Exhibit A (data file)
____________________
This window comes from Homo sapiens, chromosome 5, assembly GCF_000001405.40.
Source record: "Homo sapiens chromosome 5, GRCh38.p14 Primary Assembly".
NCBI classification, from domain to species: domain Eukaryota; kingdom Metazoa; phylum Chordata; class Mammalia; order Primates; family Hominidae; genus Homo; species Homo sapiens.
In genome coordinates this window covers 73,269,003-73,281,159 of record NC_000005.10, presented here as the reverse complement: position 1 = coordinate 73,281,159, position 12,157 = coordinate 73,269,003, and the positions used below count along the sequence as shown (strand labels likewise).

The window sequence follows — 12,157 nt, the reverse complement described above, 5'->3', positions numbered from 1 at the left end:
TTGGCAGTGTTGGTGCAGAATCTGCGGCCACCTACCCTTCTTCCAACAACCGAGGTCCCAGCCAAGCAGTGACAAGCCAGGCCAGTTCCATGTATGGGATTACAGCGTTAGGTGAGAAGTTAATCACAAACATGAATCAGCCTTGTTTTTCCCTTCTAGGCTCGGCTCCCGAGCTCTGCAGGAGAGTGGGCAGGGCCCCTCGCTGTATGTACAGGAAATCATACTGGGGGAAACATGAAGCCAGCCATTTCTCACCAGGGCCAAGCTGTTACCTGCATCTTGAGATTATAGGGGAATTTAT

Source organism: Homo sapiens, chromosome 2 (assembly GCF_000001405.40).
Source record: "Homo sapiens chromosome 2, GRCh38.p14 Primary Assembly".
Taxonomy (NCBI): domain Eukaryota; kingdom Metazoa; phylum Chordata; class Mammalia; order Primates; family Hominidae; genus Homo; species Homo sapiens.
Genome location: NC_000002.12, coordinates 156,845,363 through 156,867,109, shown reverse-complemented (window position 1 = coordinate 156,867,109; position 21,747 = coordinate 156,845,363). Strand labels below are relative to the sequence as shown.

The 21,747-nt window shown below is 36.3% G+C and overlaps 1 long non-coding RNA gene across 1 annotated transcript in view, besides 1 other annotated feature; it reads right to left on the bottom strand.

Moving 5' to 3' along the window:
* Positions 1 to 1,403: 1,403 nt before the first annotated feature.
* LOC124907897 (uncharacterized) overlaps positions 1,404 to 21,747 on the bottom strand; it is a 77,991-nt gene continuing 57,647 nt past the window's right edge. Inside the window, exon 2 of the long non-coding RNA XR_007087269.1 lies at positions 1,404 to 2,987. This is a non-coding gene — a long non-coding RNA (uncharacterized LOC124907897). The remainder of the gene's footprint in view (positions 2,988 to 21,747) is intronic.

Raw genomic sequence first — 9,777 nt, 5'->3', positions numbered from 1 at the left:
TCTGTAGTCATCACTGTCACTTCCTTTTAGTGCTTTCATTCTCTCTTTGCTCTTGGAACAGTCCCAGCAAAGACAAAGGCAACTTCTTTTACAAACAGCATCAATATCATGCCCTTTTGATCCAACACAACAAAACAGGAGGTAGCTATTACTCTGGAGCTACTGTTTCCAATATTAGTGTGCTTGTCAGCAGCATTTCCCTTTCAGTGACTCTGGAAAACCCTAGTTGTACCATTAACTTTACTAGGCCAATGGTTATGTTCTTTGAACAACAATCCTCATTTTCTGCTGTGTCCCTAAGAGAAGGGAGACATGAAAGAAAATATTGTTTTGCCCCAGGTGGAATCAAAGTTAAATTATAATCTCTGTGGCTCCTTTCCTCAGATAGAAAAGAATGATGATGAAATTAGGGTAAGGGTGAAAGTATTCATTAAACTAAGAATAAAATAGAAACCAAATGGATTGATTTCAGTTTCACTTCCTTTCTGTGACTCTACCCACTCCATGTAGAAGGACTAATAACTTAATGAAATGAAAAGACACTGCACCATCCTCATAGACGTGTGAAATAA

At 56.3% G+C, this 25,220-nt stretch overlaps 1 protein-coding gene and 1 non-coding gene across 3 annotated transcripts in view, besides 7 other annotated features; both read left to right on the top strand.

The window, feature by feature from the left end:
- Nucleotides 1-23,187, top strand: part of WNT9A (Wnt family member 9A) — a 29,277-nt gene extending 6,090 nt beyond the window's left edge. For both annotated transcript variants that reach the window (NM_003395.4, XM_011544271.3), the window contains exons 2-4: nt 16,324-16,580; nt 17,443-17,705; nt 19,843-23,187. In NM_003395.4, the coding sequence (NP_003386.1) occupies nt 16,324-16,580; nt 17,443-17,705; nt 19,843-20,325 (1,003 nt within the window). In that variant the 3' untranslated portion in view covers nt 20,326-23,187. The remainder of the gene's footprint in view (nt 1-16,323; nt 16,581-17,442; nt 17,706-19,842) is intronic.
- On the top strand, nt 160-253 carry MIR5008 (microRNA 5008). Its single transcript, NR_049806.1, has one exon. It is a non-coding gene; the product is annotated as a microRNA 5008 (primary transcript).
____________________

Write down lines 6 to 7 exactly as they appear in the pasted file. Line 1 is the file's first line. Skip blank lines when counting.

TTGGCAGTGTTGGTGCAGAATCTGCGGCCACCTACCCTTCTTCCAACAACCGAGGTCCCAGCCAAGCAGTGACAAGCCAGGCCAGTTCCATGTATGGGATTACAGCGTTAGGTGAGAAGTTAATCACAAACATGAATCAGCCTTGTTTTTCCCTTCTAGGCTCGGCTCCCGAGCTCTGCAGGAGAGTGGGCAGGGCCCCTCGCTGTATGTACAGGAAATCATACTGGGGGAAACATGAAGCCAGCCATTTCTCACCAGGGCCAAGCTGTTACCTGCATCTTGAGATTATAGGGGAATTTAT

Source organism: Homo sapiens, chromosome 2 (assembly GCF_000001405.40).